A group of British Scientist are currently in the country servicing and using state of the art senors to characterize water quality and its sensitivity to climate change and human influences.
The visit to Fiji is being conducted in association with the Pacific Center for Environment and Sustainable Development at USP.
The scientist are back in the country to monitor the ocean acidification equipment installed at the Suva Habour last Year. The increase in the concentration of Hydrogen ions causes the seawater to become more acidic.
Dr. Socratis Loucaides-National Oceanograpgy Centre-UK says:
“Provided the monitoring equipment last year which was developed in Suva Habour to monitor change in the ocean temperature and ocean acidification and so this was done last year, this year we come back to visit it again and to service that equipment, provide some additional training and make sure the program keeps going”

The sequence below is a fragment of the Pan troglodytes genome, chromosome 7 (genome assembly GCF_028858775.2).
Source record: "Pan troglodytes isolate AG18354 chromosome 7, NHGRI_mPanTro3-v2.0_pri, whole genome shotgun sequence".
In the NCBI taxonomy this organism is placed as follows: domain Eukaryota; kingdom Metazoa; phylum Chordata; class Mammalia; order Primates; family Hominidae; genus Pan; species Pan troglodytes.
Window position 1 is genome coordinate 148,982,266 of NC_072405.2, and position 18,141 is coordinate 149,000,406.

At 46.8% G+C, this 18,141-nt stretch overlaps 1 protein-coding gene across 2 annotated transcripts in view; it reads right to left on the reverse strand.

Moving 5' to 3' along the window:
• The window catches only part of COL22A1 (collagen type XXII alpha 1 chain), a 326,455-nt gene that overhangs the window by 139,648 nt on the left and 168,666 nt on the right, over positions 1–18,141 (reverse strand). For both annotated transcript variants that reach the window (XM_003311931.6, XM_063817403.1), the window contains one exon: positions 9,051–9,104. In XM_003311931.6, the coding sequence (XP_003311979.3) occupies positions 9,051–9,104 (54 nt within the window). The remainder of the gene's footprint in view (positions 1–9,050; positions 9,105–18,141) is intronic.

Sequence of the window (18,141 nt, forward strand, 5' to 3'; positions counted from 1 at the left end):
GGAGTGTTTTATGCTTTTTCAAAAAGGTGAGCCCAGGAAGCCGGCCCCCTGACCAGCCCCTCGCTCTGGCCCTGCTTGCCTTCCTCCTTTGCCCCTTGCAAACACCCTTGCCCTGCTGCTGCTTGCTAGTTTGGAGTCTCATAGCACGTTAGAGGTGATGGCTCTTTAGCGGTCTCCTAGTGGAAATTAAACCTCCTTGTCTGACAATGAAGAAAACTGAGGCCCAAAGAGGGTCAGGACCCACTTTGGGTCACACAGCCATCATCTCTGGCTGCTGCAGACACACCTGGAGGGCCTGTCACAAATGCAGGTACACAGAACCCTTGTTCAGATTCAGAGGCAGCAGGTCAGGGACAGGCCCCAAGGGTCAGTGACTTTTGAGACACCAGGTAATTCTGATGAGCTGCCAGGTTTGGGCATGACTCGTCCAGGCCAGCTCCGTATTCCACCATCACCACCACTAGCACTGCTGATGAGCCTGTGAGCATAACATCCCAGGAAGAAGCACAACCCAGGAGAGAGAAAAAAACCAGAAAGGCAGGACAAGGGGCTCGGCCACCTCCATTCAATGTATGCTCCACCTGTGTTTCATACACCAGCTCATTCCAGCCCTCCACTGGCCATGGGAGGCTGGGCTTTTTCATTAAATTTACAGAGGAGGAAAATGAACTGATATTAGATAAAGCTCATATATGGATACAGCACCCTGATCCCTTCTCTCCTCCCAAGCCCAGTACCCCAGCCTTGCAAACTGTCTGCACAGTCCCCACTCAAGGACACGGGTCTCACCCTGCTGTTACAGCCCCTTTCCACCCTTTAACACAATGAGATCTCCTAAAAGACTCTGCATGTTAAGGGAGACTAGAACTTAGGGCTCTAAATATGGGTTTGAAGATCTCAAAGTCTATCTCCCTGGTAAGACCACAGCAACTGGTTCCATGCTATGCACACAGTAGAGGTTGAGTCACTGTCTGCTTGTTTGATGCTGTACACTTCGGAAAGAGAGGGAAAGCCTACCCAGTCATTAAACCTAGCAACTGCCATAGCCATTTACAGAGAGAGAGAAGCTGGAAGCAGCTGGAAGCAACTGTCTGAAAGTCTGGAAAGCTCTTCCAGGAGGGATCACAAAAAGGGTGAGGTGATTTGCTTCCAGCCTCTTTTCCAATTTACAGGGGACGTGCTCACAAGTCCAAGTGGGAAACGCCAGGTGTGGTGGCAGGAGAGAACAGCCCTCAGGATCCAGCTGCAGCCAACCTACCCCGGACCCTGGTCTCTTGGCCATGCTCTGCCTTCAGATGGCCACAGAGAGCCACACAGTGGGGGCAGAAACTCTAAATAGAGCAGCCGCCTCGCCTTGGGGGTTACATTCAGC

Dr. Loucaides says:
“The equipment will provide a means to monitor the ocean for now and into the future, we wanted to see how ocean acidity to see how ocean acidity and ocean warming has changed from the last 100 years for example”
One of the main aim of the Program is through the state of the art equipment provided we can now monitor the oceans acidity and warming, and how this has affected the marine ecosystem around it.
The Program comes under the UK-Funded Commonwealth Marine Economies Program.
what is ocean acidification?
- When carbon dioxide (CO2-) is absorbed by seawater, a series of chemical reactions occur resulting in the increased concentration of hydrogen ions. This increase causes the seawater to become more acidic and causes carbonate ions to be relatively less abundant.
- Carbonate ions are an important building block of structures such as sea shells and coral skeletons.
- These changes in ocean chemistry can affect certain fish’s ability to detect predators is decreased in more acidic waters. When these organisms are at risk, the entire food web may also be at risk.